Fractional art ownership catches on
Choi Wool-ga’s “Untitled,” a bright Picassoesque work of mixed material on canvas, was securitized and sold as 30,000 shares for 1,000 won (90 cents) each on April 9.
The offering sold out in three minutes despite a cap on the number of shares each person can buy. Choi Young-wook’s “Karma,” a minimalist 2018 work, sold out in just a minute, with 40,000 shares at 1,000 won on offer.
This is what happens on Sotwo, an art purchasing platform developed by Seoul Auction Blue and Shinhan Bank.
Sotwo, which is hosted on Shinhan SOL, has been offering art since late January. Paintings by artists like Lee Woo-hwa and Chun Kyung-ja are available for fractional ownership every Tuesday and Friday on 10 a.m.
Under the joint-ownership system, the total value of each artwork is equally divided and sold for 1,000 won per share. The purchase ceiling varies from as little as 20,000 won to millions of won.
With artwork available at a lower price, the art market is no longer the preserve of the rich.
After collectors purchase their shares, information on ownership is place on a blockchain. When the artwork is later sold at auction, buyers divide the total price and split the profit.
Investments on Sotwo have gained an average of 18.5 percent over the past two months prior to April 9, with some investments gaining 211 percent. Attracted by high returns, buyers have spent a total of 1.7 billion won on 79 artworks between the service’s start date and April 9.
Hana Bank opened Arete Cube in Gangnam, southern Seoul, which specializes in art financing. The center serves high net worth clients who are interested in fine art. It provides art loans and arranges auction invites and personal meetings with the artists. The bank also recently broadcast an online art investment lecture.
For banks, art financing is a way of creating non-interest revenue and finding a use for the blockchain.
Shinhan Bank is planning to go further than providing blockchain-based art trading, preparing to release their own blockchain wallet system.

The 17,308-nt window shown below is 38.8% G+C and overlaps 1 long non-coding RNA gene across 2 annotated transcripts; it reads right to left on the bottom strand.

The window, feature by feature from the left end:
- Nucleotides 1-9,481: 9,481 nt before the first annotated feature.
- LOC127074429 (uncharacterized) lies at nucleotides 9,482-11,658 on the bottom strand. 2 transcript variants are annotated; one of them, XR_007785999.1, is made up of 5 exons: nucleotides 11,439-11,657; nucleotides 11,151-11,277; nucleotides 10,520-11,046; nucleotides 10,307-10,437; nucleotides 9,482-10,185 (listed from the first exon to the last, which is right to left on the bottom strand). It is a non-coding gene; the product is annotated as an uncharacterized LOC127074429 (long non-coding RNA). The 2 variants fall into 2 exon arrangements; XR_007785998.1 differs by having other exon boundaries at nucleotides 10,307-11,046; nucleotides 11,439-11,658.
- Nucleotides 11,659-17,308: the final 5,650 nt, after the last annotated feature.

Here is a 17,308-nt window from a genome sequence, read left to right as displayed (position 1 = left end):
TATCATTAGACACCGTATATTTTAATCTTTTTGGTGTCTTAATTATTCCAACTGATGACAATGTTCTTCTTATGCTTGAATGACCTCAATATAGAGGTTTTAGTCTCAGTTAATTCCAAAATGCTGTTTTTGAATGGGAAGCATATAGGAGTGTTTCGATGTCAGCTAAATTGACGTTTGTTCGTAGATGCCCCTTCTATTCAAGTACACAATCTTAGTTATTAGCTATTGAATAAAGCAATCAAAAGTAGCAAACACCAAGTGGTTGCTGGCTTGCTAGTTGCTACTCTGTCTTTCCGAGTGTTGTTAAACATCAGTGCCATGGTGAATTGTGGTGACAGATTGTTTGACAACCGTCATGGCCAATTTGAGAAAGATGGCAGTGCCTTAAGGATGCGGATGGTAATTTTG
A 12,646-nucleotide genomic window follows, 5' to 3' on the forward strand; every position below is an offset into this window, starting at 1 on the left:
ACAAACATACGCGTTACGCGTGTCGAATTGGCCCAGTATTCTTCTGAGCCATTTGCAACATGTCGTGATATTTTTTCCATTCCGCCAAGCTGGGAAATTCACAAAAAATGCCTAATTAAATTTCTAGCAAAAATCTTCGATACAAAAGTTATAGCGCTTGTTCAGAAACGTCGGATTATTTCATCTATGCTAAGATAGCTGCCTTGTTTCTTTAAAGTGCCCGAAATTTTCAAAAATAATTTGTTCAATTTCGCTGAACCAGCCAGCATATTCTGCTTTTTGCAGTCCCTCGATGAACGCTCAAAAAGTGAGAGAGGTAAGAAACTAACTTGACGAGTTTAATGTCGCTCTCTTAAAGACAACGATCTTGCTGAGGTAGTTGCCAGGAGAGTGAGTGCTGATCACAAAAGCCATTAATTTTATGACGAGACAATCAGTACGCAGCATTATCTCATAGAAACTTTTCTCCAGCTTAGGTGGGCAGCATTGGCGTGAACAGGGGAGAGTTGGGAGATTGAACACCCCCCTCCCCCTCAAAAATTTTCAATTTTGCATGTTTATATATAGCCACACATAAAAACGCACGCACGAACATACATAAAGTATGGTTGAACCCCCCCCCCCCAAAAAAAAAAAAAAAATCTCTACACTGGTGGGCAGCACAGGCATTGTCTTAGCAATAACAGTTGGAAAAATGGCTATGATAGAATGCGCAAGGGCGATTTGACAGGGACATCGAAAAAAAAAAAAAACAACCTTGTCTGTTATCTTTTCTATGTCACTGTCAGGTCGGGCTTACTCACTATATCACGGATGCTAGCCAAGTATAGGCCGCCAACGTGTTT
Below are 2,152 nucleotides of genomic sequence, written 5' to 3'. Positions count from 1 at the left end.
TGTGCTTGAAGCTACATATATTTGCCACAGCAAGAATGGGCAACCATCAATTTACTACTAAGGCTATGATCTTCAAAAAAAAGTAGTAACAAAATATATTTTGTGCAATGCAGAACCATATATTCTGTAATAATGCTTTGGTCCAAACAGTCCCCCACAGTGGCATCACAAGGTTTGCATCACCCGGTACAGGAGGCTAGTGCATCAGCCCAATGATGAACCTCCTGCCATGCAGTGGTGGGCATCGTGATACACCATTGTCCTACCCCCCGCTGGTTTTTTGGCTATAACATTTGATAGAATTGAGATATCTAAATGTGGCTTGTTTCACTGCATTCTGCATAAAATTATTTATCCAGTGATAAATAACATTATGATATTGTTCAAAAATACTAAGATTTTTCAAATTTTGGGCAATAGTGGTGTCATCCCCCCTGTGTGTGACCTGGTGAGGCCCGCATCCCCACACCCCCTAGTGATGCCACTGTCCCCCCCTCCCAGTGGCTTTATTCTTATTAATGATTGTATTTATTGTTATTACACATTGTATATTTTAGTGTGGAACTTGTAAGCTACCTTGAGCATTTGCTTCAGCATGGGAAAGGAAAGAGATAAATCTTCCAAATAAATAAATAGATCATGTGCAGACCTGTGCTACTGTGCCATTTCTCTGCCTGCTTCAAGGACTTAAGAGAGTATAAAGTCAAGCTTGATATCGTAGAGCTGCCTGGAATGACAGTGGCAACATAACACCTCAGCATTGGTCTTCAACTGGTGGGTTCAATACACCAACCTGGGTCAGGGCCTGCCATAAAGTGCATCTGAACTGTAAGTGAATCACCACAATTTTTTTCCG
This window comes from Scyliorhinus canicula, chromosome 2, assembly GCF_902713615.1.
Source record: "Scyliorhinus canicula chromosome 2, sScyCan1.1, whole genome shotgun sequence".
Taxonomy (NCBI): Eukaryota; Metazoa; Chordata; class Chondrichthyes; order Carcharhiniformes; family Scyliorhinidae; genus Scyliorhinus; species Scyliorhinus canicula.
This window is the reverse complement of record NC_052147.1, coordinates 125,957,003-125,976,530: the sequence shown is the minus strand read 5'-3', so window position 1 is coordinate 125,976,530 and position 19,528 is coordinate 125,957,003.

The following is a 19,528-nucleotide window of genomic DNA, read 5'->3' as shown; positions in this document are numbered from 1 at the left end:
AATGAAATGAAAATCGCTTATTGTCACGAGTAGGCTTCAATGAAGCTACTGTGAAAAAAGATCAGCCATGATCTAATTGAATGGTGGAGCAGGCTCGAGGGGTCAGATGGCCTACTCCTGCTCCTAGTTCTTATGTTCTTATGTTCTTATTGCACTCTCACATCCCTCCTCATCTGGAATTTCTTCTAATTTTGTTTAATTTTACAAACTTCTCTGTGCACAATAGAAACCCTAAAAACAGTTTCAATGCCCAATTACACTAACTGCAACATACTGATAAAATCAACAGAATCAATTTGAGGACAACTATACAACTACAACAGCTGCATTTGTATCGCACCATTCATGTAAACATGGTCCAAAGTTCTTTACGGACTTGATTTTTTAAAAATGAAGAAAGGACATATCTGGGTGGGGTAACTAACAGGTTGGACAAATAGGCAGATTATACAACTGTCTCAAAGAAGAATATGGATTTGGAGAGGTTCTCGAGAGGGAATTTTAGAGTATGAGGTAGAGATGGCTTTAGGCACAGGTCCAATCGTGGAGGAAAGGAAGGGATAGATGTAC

Apart from high net worth clients, young clients are also a target. Sixty percent of fractional art purchases are by those in their 20s and 30s, according to Shinhan Bank.
“The art market, which once populated by a small number of collectors, is now becoming popular amid increasing demand among young Koreans and art becoming well-known as a source of investment,” said Ahn Joo-won, analyst at Yuanta Securities.
Tax benefits is another contributing factor.
Twenty percent tax is imposed when selling artwork with a price of 60 million won and above, as gains on artwork is considered as “other income,” according to the income tax act. This is taxed at a rate of 20 percent due to recent reforms.
“Due to the amendment of the income tax act, art has now become an attractive investment,” said Samsung Securities analysts Lee Hyuk-jin.
Some art is entirely exempted from taxes. Artwork of local artists who are still alive is not taxed regardless of gains. Tax is also not levied when selling state-designated cultural property to museums and galleries. Sculptures are also exempt.
Significant deductions are allowed.
Despite the booming art market, investors must be cautious since art can be difficult to trade and price are volatile.
“Art has low liquidity because investable art is limited as well as investors,” said Cho Jae-young, the vice president of Wealthedu, a financial education company. “People need to consider art as a type of an alternative long-term investment and a place to invest spare cash only.”
BY YEOM JI-HYEON, HONG JI-YU [firstname.lastname@example.org]